We've seen the tweets and we've seen the hashtags. Every time an influencer champions clean energy crypto, the market goes crazy. While that volatility can create investment opportunities, it undermines confidence in this fledgling economic landscape.
What's the real deal? How much carbon does bitcoin consume? How does crypto actually compare to other currency types and commodities? We all know that mining an ounce of gold, or extracting a karat of diamonds doesn't come "carbon free". How do these commodities compare with crypto and should the clean energy hype really drive that much volatility into the crypto market? Further, why aren't we making noise about reducing the carbon cost of far "dirtier" commodities?
Just to be 100% clear, I support a clean energy approach to crypto. It's essential to seeing this crypto landscape scale globally. I'm kind of a "clean air, clean water, clean energy" guy. We take care of that and a lot of other things start to fall into place.
Since creating crypto coins only requires electrical energy [exclusive of hardware costs], the carbon cost of the energy is relatively easy to measure. For this post, we will pick on #bitcoin since it's usually the main crypto coin in this conversation. Bitcoin's carbon footprint has, in the last few months, been compared to the total carbon footprint for entire countries like New Zealand. So while this sounds staggering, let's look at that a bit closer at the numbers. New Zealand's GDP currently stands a shade over $200B. By comparison, that's about 30% of the [current] market cap of Bitcoin. Using a dollar cost basis, the carbon cost of New Zealand's GPD is 3 times more carbon expensive than Bitcoin.
Interestingly, Bitcoin has also been compared to the carbon footprint of London, ExxonMobile, the US Federal Government and many other entities as well. A single bitcoin [transaction] takes approximately 1,500Kwh of electricity to produce. That consumption rate has a known carbon footprint that we can reliably calculate at 0.92lbs of carbon per Kwh. A single bitcoin transaction therefore, has a carbon footprint of 0.62 metric tons of carbon. Interestingly, Ethereum has about 1/10th the carbon cost for a single transaction at 133Kwh. While both of these may sound like a lot, we need to consider the carbon cost of gold, silver, steel, oil and other commodities.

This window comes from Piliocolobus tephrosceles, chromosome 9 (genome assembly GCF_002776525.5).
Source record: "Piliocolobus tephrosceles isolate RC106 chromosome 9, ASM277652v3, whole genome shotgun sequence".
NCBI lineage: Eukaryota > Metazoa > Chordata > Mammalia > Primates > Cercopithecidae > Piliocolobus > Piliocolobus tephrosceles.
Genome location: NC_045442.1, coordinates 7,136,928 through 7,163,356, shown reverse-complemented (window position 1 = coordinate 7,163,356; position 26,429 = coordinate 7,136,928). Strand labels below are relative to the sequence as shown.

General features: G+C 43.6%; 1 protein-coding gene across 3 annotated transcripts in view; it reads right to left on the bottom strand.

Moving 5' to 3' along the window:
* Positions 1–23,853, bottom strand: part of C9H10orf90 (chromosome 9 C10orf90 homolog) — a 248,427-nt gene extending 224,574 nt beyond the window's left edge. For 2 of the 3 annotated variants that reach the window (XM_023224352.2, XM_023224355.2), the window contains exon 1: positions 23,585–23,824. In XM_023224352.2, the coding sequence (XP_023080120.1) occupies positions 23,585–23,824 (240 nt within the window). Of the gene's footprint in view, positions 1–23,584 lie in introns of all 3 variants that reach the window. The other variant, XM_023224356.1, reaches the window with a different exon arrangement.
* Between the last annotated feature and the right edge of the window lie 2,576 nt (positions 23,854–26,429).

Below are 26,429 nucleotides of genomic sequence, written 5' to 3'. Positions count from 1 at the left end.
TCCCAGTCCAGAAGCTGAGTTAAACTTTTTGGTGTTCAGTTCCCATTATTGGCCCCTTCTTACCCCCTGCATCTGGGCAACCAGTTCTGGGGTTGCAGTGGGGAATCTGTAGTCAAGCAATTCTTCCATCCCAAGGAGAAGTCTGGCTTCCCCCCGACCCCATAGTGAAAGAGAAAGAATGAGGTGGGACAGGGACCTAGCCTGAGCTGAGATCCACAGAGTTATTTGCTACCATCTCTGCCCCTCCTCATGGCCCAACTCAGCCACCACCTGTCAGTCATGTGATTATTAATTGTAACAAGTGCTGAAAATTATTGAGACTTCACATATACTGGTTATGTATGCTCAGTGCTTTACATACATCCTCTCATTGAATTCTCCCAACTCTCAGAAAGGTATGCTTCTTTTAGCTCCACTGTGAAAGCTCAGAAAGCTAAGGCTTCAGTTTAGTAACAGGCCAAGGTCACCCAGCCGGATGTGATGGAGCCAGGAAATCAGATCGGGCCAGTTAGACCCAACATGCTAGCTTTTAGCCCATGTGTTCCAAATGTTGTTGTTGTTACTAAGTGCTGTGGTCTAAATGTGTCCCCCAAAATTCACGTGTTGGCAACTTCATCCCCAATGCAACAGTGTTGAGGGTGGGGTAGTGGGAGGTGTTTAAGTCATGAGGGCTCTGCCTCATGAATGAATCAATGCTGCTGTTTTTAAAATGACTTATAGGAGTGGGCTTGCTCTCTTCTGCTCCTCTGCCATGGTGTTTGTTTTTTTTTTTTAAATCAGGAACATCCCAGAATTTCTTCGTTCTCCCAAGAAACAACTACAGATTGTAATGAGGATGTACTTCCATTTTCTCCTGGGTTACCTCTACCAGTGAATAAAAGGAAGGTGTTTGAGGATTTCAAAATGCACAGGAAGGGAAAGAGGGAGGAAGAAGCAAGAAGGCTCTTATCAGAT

Gold for example, costs approximately one full metric ton of carbon PER ounce of gold mined. Given that Bitcoin is approximately 20x the [current] value of gold, which is the greener investment? It would take 21 ounces of gold and 21 tons of carbon to generate the equivalent value in bitcoin. Looking to compare bitcoin to standard commodities? How about one ton of finished steel? 1.85 metric tons of carbon are produced per ton of finished steel, or about twice that of what a single bitcoin consumes.
Now go back and think about Fiat currencies and try to calculate the carbon cost of a single US dollar. Pretty staggering and not easy to calculate. Elon was absolutely right to challenge the crypto industry as it grows to be "green and clean". What the broader audience must consider is that all currencies and all aspects of commerce generate carbon costs. Some of them far higher and far dirtier than crypto. The volatility response in the crypto markets to a call for green energy represents an unreasonable knee-jerk reaction. Would a call for "green gold" produce a crash in the gold markets? Unlikely.
Crypto at least has a clear path to clean energy and can continue to scale as our global economies grow and change. We can't say the same for fiat currency and commodities however. Perhaps our world leaders will follow suit and renew the challenge their own economies to clean up their act.